Invest in a Mustang infant/child PFD. We also keep a line tied to the jackets when the kids are up above. We will be installing lifeline netting sometime this season. Life vests go on as soon as we get out of the car at the marina and are on anytime they are out of the cabin. I set an example by always wearing my inflatable vest.

We bought a kayak (9.5 feet sit on top) that we throw on deck. Both kids and the dog love the chance to get off the boat and explore the shoreline or look for animals. It's all about keeping it fun.
More recently we acquired a 8'6" inflatable dinghy (high pressure air floor) and 2.5 HP outboard. Enables the whole family to go to shore which is important now that everyone is older.

We keep an iPad on board for family movie nights, entertainment in bad weather, etc. We also keep a range of toys, arts/crafts, etc.

Since one person must always attend to the kids, I strongly recommend an autopilot. Having a "third crew member" is great for single handing.

My stress level is always higher when the kids are aboard. We tend to be more conservative with weather, schedules, etc. Typically keep trip legs under 6 hours. This isn't to say that we sail conservatively, the kids love a fun sail as much as I do. Kids are robust and ride out rough weather better than the adults.

One great aspect of a larger sailboat is that it has sufficient infrastructure to support kids schedule issues like nap time and "potty time". We usually get 1-2 hours of adult only sailing time while the kids nap below.

Keep it fun and everything will go smoothly.

Josh
 

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good stuff!
 

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nolesailor - he slept pretty much the whole time, the motion of the boat, and the vibration from the little 1 cylinder diesel puts him to sleep right away. Personally I find him easier to carry by himself than in a car seat.
 

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TomMaine/PaulinVictoria...at the ages you took them out, did you find that they would be scared at all? Obviously it will be a very calm day the first day out.

TomMaine - Did you continue to take them out at all ages, and if so, did you find that taking them out early introduced them to sailing better? Were there any ages that it doesn't seem to work quite as well?

Thanks again.
I don't recall any fear from our babies, sailing. But we were coastal sailors and picked our weather. I think parental fear is the bigger problem. If you're the one picking the weather and the extent of your sailing, be very sure your partner is 100% sure as well.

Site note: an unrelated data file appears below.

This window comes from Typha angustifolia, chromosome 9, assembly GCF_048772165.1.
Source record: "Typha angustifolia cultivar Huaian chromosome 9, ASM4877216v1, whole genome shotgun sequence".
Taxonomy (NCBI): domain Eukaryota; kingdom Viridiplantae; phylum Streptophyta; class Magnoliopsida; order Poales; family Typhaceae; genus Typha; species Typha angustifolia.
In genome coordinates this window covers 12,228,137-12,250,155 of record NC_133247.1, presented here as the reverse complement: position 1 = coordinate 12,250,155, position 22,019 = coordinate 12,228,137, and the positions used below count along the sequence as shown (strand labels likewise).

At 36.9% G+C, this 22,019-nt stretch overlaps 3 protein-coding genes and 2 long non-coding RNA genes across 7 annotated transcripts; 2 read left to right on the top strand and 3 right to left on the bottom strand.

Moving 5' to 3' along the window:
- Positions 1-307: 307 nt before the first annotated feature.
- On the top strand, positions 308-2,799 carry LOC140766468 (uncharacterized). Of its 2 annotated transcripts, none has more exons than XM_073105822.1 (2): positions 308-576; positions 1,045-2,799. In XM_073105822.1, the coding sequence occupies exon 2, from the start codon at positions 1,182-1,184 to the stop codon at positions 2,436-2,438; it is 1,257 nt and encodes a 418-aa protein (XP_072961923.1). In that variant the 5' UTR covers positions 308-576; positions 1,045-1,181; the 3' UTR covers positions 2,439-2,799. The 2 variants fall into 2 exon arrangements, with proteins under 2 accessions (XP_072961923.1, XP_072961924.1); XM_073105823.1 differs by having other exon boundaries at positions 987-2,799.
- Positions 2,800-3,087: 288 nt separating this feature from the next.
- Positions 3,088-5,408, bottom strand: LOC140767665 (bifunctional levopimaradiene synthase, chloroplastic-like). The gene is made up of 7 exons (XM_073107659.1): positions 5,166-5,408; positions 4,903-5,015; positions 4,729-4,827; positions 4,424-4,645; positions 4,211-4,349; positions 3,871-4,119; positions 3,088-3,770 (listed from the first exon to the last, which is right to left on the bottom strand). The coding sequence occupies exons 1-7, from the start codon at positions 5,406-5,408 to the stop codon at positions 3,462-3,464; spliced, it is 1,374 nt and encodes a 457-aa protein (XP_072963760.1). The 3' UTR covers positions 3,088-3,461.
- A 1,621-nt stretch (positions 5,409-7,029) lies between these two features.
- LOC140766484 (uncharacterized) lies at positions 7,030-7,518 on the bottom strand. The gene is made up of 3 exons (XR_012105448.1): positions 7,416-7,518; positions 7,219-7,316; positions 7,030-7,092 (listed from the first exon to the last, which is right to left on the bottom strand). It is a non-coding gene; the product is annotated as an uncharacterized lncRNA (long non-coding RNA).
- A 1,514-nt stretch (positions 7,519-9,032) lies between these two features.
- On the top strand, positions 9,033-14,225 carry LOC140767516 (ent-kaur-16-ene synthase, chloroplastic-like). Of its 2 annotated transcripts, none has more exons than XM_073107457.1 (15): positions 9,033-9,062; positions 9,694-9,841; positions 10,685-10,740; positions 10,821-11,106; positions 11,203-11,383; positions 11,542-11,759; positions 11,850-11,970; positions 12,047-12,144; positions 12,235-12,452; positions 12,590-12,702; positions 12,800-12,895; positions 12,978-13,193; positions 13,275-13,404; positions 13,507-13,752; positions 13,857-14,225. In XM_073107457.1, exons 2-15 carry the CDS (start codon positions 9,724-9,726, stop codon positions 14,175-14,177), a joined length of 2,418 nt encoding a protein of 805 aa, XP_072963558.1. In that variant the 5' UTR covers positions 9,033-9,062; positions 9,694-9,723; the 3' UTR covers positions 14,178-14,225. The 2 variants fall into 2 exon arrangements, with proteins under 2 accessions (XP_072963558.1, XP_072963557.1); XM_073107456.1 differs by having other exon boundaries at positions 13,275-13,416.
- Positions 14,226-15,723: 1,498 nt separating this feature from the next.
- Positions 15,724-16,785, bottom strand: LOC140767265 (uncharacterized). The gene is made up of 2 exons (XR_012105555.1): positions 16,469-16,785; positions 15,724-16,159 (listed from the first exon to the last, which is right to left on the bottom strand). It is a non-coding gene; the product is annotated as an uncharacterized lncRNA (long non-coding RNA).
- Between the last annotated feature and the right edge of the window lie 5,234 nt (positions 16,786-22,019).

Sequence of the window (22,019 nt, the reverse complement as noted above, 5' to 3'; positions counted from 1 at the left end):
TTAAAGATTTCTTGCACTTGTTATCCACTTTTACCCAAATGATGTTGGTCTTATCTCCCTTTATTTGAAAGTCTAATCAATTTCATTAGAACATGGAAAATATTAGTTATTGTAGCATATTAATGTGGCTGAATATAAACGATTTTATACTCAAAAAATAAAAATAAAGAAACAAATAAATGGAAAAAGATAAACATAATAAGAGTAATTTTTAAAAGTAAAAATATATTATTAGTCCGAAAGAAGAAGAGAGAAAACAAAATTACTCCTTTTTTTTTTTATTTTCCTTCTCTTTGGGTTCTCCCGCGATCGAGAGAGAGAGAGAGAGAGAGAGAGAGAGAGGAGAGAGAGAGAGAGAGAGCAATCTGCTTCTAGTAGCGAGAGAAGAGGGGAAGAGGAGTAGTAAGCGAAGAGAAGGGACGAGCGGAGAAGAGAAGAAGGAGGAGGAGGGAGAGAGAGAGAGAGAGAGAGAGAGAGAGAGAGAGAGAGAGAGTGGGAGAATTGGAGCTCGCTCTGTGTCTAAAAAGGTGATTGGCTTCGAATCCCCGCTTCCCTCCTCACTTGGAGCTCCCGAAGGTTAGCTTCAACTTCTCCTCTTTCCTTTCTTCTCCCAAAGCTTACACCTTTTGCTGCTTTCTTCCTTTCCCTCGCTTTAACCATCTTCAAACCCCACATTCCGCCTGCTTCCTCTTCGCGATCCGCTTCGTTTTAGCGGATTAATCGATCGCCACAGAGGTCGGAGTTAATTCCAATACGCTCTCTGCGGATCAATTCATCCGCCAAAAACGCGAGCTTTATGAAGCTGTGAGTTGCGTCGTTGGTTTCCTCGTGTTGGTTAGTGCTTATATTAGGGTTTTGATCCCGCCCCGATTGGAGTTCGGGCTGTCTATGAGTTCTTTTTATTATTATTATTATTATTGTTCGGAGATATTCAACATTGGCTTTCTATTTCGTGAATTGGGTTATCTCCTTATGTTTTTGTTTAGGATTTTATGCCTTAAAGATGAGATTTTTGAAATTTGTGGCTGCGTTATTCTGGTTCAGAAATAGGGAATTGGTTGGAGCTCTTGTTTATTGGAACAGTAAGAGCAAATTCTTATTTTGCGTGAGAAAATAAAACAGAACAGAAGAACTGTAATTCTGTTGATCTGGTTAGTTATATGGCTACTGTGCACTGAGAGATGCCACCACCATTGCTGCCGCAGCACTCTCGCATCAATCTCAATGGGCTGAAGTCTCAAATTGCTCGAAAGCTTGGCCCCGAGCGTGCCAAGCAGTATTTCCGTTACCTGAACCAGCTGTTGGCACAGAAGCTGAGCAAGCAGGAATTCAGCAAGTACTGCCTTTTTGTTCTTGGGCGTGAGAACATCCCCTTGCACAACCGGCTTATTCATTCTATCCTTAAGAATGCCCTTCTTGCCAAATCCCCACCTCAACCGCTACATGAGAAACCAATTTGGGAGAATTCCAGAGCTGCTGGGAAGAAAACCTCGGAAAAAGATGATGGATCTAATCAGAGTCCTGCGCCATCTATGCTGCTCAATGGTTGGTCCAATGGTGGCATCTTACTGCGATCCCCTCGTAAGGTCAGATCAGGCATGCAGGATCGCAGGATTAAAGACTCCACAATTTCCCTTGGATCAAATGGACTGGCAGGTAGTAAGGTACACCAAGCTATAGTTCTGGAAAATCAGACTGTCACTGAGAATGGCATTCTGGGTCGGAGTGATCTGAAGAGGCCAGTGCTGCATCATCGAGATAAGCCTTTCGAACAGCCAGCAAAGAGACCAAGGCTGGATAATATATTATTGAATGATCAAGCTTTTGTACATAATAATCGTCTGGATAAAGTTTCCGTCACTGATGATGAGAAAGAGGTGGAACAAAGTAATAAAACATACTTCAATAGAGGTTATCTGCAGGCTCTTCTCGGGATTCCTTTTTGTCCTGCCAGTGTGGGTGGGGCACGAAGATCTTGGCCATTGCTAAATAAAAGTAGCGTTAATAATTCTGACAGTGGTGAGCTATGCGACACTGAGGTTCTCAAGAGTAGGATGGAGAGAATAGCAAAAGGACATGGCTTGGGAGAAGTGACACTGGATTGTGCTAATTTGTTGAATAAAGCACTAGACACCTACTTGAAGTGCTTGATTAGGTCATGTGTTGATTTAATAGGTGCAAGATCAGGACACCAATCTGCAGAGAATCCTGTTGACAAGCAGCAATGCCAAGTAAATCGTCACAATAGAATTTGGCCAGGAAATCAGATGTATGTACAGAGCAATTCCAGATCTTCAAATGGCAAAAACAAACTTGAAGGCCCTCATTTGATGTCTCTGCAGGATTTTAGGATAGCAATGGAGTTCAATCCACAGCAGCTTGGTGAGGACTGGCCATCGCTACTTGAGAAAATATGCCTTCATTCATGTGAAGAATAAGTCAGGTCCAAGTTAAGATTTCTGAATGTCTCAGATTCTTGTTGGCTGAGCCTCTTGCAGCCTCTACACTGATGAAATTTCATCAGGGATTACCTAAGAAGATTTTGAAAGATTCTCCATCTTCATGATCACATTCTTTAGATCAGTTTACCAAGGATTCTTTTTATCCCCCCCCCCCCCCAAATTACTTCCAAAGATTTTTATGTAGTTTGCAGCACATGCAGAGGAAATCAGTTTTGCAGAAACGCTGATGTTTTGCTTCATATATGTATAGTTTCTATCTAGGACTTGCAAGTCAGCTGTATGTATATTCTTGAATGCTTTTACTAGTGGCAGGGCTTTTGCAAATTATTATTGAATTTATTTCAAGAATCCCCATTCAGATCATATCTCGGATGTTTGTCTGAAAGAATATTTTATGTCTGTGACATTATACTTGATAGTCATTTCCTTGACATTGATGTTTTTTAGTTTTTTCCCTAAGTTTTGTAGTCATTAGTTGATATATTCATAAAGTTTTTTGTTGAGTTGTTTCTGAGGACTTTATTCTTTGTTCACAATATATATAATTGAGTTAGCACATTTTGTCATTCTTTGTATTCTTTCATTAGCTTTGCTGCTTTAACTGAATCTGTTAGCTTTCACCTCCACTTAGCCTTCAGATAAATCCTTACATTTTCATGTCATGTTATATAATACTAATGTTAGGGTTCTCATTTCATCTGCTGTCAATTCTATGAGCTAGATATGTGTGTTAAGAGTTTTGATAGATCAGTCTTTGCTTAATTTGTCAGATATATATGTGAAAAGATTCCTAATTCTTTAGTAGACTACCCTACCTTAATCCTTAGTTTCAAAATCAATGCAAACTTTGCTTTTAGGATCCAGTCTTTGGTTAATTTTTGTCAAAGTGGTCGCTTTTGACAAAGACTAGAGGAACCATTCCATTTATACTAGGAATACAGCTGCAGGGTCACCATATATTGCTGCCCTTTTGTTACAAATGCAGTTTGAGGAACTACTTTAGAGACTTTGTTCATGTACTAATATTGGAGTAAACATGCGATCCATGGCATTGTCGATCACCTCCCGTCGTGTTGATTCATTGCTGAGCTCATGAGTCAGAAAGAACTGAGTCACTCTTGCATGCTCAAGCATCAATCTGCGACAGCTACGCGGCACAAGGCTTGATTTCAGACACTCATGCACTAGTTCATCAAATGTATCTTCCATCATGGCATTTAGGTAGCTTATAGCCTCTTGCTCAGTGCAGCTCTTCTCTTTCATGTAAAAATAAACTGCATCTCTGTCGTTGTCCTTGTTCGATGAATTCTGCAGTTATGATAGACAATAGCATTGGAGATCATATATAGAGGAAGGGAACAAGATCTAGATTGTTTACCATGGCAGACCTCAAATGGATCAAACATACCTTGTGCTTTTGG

I think sailing with babies and then young children made me a much better sailor. Our daughter became prone to seasickness pretty early on. Her mom has the same ear. That taught me a lot. Even now, I enjoy sailing for the least experienced person on board. If I can show them the best of sailing, I please myself.

Introducing them to sailing at the beginning made them natural sailors. I built this sailing dinghy just after they were born mostly so we could expose them to sailing themselves as early as they wanted to do it. Both our son and daughter started sailing the dinghy very young. Here's my daughter taking a friend sailing. This is pretty light air for kids this age.



Here's my daughter last season sailing her college roommate around Cuttyhunk Pond. They had both just graduated.

 

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Discussion Starter #12
Engineer - Thanks for the response! A dinghy w/ outboard is definitely something we are looking into for next summer for trips to the shore/beach. How old was your youngest when you first did an overnight...if you have?

Tom/Maine & Paulin Victoria - I'm happy to hear that fear/being afraid isn't really an issue for a baby...makes sense as they probably haven't developed that yet, but as a new father, EVERYTHING is a learning process for me...

Our plan is to take her out a few times this fall, when it is cooler, on a nice calm 5-10 knot day. May just sail under headsail for a bit at first, for simplicity's sake. Trips would be short...maybe a few hours only. Obviously a life vest for the times she isn't in a car seat (or other carrier/cosleeper item...haven't decided upon that).

Our hope is that by sailing with her at a young age, it will become a lifelong activity for her...

Thanks again!
 

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Discussion Starter #13
TomMaine - those two pictures of your daughter sailing in the same dinghy...when she first learned and after college graduation must really bring back some memories...
 

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Nolesailor
Our first overnight with our youngest was at the six week old mark. Forgot to mention that we've used battery powered white noise machines to help the kids sleep both on land and on the boat. On a smaller boat it's easy for one person to wake another and the white noise helps. Does obscure the sounds of nature and water at anchor.

Josh
 

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Discussion Starter #15